Jewish Disability Awareness and Inclusion Month

It was a few days before our Berman Mercaz Limud model seder. As I was heading home for the day, I said to Rabbi Maderer in passing, “I’m off to boil six dozen eggs or so.” She looked at me incredulously, “Why exactly are you boiling all those eggs?” I explained that we had done a sign-up for our model seder and most of the items on the list had been covered but not enough families signed up for the hard boiled eggs and I was just going to do it myself.

Rabbi Maderer, an amazing mentor, then gave me some great advice that will always stay with me; she said, “You did not become a rabbi to boil six dozen eggs, you became a rabbi to empower others to boil eggs!”

And she was right. Although it probably took longer to find enough families to boil the eggs than it would have to just do it myself, I learned a valuable lesson that day about the role of a leader vis-a-vis the greater community.

In this week’s parsha, Yitro, Moses learns a similar lesson from his father-in-law, Jethro (or Yitro in Hebrew). When Jethro sees Moses single-handedly serving as judge for every single minor dispute among the Israelites, he pulls his son-in-law aside and says, “What you are doing is not good – lo tov.” (Exodus 18:17) This is one of only two places that this phrase, lo tov, occurs in the Torah. The other (Genesis 2:18) is, “it is not good for man to be alone.” We cannot lead alone; we cannot live alone.

Moses and I both learned an important lesson – we cannot do it alone. We need every part of our community in order to be whole. For both Moses and me, including others in the community is not just a nicety, but a requirement.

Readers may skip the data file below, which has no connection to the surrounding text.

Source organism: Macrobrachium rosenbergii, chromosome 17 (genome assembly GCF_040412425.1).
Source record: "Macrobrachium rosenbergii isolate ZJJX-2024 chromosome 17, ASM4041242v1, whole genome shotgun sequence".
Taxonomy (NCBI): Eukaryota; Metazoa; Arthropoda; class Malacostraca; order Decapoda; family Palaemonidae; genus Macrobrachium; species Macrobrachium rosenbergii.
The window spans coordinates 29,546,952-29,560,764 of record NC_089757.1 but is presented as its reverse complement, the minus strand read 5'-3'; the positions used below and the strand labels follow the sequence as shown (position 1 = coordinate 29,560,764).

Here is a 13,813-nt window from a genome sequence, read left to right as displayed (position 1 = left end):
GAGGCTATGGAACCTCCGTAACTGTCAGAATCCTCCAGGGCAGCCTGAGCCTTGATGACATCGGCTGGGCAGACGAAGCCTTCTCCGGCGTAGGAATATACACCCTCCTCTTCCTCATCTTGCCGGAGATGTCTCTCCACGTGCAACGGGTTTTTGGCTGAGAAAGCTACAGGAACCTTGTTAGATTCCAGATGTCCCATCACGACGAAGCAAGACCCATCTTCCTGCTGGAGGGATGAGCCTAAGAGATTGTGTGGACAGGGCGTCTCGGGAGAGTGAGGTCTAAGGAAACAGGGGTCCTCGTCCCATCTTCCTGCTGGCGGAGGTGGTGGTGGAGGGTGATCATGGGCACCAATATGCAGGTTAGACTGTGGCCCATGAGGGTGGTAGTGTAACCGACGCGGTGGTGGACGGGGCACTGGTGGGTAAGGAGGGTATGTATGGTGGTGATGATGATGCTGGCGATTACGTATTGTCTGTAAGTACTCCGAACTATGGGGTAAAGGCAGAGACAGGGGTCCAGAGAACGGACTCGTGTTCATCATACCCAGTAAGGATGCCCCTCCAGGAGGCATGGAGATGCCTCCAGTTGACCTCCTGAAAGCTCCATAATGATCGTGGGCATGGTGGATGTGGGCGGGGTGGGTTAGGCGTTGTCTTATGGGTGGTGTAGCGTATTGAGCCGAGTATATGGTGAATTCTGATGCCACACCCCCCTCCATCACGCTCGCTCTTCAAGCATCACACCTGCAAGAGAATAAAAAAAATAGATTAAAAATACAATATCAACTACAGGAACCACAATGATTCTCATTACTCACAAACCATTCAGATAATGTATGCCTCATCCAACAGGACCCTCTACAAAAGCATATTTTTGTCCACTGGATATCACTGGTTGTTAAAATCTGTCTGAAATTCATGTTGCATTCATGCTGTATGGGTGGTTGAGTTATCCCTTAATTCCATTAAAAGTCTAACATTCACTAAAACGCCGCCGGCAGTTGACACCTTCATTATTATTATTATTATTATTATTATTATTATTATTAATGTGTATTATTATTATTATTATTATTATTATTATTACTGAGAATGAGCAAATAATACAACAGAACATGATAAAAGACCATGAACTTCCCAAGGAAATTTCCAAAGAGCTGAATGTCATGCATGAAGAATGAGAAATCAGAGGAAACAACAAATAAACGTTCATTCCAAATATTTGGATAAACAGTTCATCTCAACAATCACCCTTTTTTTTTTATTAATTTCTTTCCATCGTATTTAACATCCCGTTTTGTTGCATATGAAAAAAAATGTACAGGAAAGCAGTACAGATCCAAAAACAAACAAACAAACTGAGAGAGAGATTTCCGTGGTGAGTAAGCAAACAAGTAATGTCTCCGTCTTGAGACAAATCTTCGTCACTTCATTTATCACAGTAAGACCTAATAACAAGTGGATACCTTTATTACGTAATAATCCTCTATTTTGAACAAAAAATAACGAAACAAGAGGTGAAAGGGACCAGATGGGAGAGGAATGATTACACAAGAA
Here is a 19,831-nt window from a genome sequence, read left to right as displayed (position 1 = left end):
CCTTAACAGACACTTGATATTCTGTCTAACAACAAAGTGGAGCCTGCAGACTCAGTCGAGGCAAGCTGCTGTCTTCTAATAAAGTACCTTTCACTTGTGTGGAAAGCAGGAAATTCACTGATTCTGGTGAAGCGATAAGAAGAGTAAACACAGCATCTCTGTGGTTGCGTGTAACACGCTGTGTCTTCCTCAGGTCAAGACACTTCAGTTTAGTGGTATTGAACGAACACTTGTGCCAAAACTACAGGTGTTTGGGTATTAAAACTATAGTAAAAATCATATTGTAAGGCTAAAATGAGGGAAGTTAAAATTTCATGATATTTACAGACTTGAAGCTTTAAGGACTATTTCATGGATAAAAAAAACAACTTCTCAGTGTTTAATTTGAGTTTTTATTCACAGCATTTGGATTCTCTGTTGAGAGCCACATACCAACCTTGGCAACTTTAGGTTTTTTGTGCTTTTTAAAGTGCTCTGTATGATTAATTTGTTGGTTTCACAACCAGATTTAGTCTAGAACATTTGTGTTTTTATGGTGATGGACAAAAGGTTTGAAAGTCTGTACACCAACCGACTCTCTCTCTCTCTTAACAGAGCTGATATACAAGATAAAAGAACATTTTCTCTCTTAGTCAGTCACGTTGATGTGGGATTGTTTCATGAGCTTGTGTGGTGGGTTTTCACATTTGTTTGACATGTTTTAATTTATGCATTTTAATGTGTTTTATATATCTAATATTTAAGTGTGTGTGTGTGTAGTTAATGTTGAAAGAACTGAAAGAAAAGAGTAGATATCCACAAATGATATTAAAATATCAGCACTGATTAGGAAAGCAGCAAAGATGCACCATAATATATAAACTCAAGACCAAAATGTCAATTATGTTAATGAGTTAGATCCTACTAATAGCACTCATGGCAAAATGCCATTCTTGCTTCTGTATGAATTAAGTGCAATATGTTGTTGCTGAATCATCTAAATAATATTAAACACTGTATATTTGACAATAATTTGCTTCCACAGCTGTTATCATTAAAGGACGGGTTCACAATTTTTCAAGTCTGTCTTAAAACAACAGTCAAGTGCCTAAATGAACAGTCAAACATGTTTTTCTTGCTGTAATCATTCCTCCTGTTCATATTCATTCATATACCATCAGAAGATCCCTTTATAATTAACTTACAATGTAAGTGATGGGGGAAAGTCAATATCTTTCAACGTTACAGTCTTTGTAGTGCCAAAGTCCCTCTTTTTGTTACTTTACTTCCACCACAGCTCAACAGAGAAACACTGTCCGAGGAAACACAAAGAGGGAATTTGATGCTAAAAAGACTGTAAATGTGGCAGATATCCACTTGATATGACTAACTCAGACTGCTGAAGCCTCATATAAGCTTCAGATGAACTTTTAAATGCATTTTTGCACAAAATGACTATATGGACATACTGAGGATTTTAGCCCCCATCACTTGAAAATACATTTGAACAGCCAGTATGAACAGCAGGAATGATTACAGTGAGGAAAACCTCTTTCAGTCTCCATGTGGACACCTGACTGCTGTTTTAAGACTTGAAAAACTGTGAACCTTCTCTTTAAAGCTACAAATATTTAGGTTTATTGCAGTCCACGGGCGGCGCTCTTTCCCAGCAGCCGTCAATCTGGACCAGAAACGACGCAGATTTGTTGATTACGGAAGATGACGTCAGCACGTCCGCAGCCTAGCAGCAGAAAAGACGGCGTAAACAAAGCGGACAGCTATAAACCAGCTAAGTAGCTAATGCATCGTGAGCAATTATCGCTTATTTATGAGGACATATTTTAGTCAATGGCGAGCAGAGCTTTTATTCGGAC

Rabbi Jonathan Sacks takes this idea of inclusion a step further by looking at the final verse in Jethro’s advice to Moses. Jethro ends his talk with Moses by saying, “If you do this [delegating responsibility] and God so commands, you will be able to stand the strain, and so too all these people will reach their place in peace.” (Exodus 18:23) The first part of this statement makes sense, if you delegate responsibility to the people, “you will be able to stand the strain.”

The last part of the verse is a little more complex, “and so too all these people will reach their place in peace.” What does it mean that they will, “reach their place in peace?” The people are not exhausted, Moses is. How then would they gain by a system of delegation?

To find the answer, Sacks looks to a somewhat obscure text in the Talmud dealing with the nature of mediation. The text from Sanhedrin 6b creates a dichotomy between strict judgement and peace – saying that where there is strict judgement, there is no peace and vice-versa. The Talmud then asks, how can judgement and peace coexist? The answer: mediation. Essentially the sages of the Talmud are saying that if a case goes to court, there is always going to be a winner and a loser and thus some strife even at the end of the case. However, if a case is able to enter mediation before trial, everyone has the opportunity to win through compromise, and there can be peace.

Ingeniously applying this principle to the Israelites of Moses’ day, Sacks points out that Moses would have been a strict judge. Having greater wisdom and intuition than the average Israelite judge, Moses would have almost immediately known in every case who was right and who was wrong and thus would not have been able to offer a solution through mediation. Getting into to Moses’ head, Sacks imagines that Moses would have felt mediation to be unethical if there was already a clear judgement in sight.

However, the average Israelite judge appointed by Moses would presumably not have the same mind for judgement and thus their “ignorance” would allow ethical mediation. It is because of, not in spite of, their lack of special prophetic or legal gifts, that the Israelites, as the verse reads, “will reach their place in peace.” Being impartial mediators and creating peace among their brethren was something ordinary individuals could achieve that even Moses in all his glory could not achieve. This is why a nation is greater than any individual, and why each of us has something to give.